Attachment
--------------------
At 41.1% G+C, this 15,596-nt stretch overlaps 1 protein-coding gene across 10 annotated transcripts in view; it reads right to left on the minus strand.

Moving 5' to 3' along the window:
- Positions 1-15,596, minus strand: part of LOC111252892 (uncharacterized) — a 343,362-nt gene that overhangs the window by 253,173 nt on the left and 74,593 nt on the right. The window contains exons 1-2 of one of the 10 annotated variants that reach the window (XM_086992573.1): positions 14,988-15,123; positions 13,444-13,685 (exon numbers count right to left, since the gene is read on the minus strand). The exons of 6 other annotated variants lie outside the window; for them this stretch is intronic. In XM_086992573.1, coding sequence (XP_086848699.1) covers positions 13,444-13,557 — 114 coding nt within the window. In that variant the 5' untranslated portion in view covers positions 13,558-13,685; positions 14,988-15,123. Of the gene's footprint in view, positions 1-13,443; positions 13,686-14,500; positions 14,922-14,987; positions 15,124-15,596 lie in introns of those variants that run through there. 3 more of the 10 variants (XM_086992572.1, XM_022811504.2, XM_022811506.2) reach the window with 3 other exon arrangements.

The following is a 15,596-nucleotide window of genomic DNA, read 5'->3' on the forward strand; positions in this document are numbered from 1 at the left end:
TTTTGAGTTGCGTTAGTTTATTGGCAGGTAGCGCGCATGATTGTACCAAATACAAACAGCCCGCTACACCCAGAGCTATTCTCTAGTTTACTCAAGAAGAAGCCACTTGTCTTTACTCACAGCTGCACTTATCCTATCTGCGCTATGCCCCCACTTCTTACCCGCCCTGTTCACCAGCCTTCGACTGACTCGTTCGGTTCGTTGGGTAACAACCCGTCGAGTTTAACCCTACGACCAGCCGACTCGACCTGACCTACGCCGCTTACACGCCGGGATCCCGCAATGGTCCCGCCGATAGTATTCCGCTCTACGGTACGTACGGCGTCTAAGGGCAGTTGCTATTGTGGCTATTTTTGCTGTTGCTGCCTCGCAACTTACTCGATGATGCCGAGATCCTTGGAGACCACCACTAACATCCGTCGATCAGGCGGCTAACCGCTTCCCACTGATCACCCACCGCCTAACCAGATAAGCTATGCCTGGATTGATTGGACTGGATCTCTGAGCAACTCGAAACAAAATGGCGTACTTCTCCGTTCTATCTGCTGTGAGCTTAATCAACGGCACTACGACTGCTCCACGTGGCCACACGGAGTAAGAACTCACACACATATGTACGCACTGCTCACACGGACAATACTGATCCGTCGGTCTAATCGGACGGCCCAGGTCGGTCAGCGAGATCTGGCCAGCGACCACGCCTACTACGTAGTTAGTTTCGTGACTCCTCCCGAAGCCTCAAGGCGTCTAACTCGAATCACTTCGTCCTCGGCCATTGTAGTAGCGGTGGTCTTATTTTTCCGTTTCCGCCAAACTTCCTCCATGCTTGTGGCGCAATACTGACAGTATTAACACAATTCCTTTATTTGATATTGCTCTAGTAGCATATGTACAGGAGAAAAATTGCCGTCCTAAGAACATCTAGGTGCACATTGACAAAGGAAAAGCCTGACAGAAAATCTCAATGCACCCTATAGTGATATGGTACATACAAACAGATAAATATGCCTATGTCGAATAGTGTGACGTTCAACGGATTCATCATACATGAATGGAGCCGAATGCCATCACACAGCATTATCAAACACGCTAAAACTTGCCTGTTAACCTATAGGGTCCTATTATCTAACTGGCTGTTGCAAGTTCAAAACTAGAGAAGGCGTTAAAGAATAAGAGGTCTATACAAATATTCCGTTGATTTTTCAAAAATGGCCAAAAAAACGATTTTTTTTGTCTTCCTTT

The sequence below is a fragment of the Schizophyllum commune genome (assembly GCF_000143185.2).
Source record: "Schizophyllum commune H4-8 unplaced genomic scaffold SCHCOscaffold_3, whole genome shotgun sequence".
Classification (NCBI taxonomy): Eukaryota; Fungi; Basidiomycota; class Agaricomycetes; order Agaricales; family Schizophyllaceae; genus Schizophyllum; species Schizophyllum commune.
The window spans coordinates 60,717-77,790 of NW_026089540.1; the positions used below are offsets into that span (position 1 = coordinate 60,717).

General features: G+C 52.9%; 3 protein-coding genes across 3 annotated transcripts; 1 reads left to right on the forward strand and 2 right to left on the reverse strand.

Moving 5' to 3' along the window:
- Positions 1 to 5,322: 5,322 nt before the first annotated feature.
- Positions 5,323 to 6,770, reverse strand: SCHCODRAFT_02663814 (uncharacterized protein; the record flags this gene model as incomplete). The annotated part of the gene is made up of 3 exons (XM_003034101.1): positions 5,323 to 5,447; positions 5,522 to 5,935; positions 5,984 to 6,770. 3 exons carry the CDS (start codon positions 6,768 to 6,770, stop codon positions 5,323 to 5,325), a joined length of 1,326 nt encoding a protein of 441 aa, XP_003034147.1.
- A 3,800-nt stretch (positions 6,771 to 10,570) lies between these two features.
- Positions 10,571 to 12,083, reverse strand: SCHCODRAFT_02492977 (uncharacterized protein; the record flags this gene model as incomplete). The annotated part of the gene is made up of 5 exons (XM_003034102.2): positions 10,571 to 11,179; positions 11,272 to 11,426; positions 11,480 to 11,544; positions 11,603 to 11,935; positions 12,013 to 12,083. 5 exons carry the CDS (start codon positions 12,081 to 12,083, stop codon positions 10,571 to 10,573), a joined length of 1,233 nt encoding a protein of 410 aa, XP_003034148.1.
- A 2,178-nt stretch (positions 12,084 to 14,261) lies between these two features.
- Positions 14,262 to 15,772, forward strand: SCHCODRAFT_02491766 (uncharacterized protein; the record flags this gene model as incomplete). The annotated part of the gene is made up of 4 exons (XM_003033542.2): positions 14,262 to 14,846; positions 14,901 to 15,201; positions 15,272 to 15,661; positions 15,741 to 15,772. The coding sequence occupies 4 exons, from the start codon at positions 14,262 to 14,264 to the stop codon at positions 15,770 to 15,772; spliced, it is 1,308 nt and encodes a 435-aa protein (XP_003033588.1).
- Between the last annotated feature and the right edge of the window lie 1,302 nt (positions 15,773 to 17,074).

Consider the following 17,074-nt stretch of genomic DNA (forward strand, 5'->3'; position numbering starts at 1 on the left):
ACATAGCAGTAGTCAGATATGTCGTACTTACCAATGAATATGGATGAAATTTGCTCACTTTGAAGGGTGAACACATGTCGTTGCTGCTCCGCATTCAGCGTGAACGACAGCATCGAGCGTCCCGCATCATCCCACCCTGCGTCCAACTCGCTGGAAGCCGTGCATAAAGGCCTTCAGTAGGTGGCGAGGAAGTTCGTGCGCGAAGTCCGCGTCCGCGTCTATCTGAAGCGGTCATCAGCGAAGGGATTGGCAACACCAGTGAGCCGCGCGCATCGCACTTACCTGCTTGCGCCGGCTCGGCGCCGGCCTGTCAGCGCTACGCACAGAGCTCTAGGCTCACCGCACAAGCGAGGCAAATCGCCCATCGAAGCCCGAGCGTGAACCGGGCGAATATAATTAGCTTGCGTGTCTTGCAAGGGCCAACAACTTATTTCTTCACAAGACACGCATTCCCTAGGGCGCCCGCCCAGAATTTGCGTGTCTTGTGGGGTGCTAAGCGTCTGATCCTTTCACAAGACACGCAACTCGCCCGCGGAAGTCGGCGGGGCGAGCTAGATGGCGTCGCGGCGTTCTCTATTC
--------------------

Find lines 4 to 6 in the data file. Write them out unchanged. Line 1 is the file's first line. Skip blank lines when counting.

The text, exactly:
The following is a 15,596-nucleotide window of genomic DNA, read 5'->3' on the forward strand; positions in this document are numbered from 1 at the left end:
TTTTGAGTTGCGTTAGTTTATTGGCAGGTAGCGCGCATGATTGTACCAAATACAAACAGCCCGCTACACCCAGAGCTATTCTCTAGTTTACTCAAGAAGAAGCCACTTGTCTTTACTCACAGCTGCACTTATCCTATCTGCGCTATGCCCCCACTTCTTACCCGCCCTGTTCACCAGCCTTCGACTGACTCGTTCGGTTCGTTGGGTAACAACCCGTCGAGTTTAACCCTACGACCAGCCGACTCGACCTGACCTACGCCGCTTACACGCCGGGATCCCGCAATGGTCCCGCCGATAGTATTCCGCTCTACGGTACGTACGGCGTCTAAGGGCAGTTGCTATTGTGGCTATTTTTGCTGTTGCTGCCTCGCAACTTACTCGATGATGCCGAGATCCTTGGAGACCACCACTAACATCCGTCGATCAGGCGGCTAACCGCTTCCCACTGATCACCCACCGCCTAACCAGATAAGCTATGCCTGGATTGATTGGACTGGATCTCTGAGCAACTCGAAACAAAATGGCGTACTTCTCCGTTCTATCTGCTGTGAGCTTAATCAACGGCACTACGACTGCTCCACGTGGCCACACGGAGTAAGAACTCACACACATATGTACGCACTGCTCACACGGACAATACTGATCCGTCGGTCTAATCGGACGGCCCAGGTCGGTCAGCGAGATCTGGCCAGCGACCACGCCTACTACGTAGTTAGTTTCGTGACTCCTCCCGAAGCCTCAAGGCGTCTAACTCGAATCACTTCGTCCTCGGCCATTGTAGTAGCGGTGGTCTTATTTTTCCGTTTCCGCCAAACTTCCTCCATGCTTGTGGCGCAATACTGACAGTATTAACACAATTCCTTTATTTGATATTGCTCTAGTAGCATATGTACAGGAGAAAAATTGCCGTCCTAAGAACATCTAGGTGCACATTGACAAAGGAAAAGCCTGACAGAAAATCTCAATGCACCCTATAGTGATATGGTACATACAAACAGATAAATATGCCTATGTCGAATAGTGTGACGTTCAACGGATTCATCATACATGAATGGAGCCGAATGCCATCACACAGCATTATCAAACACGCTAAAACTTGCCTGTTAACCTATAGGGTCCTATTATCTAACTGGCTGTTGCAAGTTCAAAACTAGAGAAGGCGTTAAAGAATAAGAGGTCTATACAAATATTCCGTTGATTTTTCAAAAATGGCCAAAAAAACGATTTTTTTTGTCTTCCTTT

The sequence below is a fragment of the Schizophyllum commune genome (assembly GCF_000143185.2).